- The Enterprise
- The Recorder
Advocates and dog owners have waited nearly a year for a solution to address a problem created by a Maryland Court of Appeals case. Now, two bills to address the problem are on a collision course between the chambers of the Maryland General Assembly.
“If the compromise fails, it is the singular responsibility of Brian Frosh’s fecklessness,” Del. Luiz Simmons (D-Dist. 17) of Rockville, said of Sen. Frosh (D-Dist. 16) of Chevy Chase.
The two Montgomery lawmakers seemed, early in the session, to have worked out a compromise deal that would have ended the uncertainty of some dog owners in who should pay and when following dog attacks.
But recent changes to the Senate’s version of the bill, which passed unanimously Thursday, have led Simmons to accuse Frosh of “welching” on the deal they struck between the House and Senate positions, claiming there’s little hope of reconciling the differences between the chambers.
The compromise bill was written to address issues stemming from an April Maryland Court of Appeals decision, in which a dog owner and the owner’s landlord were held financially liable after a child was attacked by a pit bull. Advocates said the decision set a dangerous precedent by calling pit bulls “inherently dangerous” and holding property owners liable for the actions of their renters’ dogs.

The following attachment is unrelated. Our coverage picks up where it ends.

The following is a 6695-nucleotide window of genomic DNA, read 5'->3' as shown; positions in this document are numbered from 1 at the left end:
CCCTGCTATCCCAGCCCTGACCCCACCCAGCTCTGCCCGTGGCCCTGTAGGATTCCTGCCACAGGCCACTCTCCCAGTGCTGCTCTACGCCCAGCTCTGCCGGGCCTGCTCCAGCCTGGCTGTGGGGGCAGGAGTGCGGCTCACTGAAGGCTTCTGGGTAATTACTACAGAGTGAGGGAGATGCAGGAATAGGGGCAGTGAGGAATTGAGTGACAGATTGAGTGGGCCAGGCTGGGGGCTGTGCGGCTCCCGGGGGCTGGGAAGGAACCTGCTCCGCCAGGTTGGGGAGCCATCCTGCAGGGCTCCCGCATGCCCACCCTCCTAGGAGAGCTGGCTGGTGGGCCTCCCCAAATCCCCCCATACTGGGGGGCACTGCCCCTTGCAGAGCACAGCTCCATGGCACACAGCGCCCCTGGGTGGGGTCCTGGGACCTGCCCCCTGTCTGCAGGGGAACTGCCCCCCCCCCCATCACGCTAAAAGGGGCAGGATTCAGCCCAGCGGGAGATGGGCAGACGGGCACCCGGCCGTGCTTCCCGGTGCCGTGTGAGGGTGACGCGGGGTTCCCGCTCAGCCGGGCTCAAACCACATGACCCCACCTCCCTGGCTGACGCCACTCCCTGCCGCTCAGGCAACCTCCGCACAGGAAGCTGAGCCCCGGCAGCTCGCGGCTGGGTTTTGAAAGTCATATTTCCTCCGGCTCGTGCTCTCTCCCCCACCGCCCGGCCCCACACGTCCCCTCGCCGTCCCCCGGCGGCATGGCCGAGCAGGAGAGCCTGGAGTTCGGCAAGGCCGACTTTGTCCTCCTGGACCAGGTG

Sponsors called a proposal worked out early in the session a “compromise” bill, seeing it as the only way to reconcile the differences between the approach taken by the House and that of the Senate in an August special session. Both proposals in the special session died when the chambers could not agree on a bill.
The current session’s compromise bill was worked out between Frosh, chairman of the Judicial Proceedings Committee, and Simmons, among others. The proposal would give dog-bite victims the right to take the dog’s owner to court and would put the onus on the dog owner to prove that he or she could not have known the dog’s violent tendencies.
The House unanimously passed its version of the bill Feb. 21.
The Senate Judicial Proceedings Committee, however, last week amended the compromise bill to include the phrase “clear and convincing,” setting a higher standard for owners to prove that they had no knowledge of their dog’s propensity for viciousness.
“It’s the functional equivalent of strict liability,” making it nearly impossible for owners to prove they didn’t know about their dog’s mischievous tendencies, Simmons said.
Although Frosh voted against the change, Simmons accused him of effectively killing the bill by allowing the amendment in his committee, and said Frosh “did not lift a finger” to keep the bill in its original form.
Simmons said the differences in the bill could be worked out, but he added that House members already had compromised enough on the initial bill.
While the changes mean more delays for dog owners, advocates say they’re still looking forward to a solution.
“We remain confident that they’re going to work out their differences,” said Adrianne Lefkowitz, executive director of the Maryland Dog Federation. “I think everybody knows the stakes here. The legislators are certainly aware.”
The two bills will have to go back to the House committee and the House floor for a vote before a conference committee can be appointed to work out the differences and make it back in time for approval by both chambers before the session ends April 9. If no compromise is reached, the court’s decision will stand. Advocates say that could lead to more tenants being evicted because of their dogs and more pit bulls in shelters throughout the state.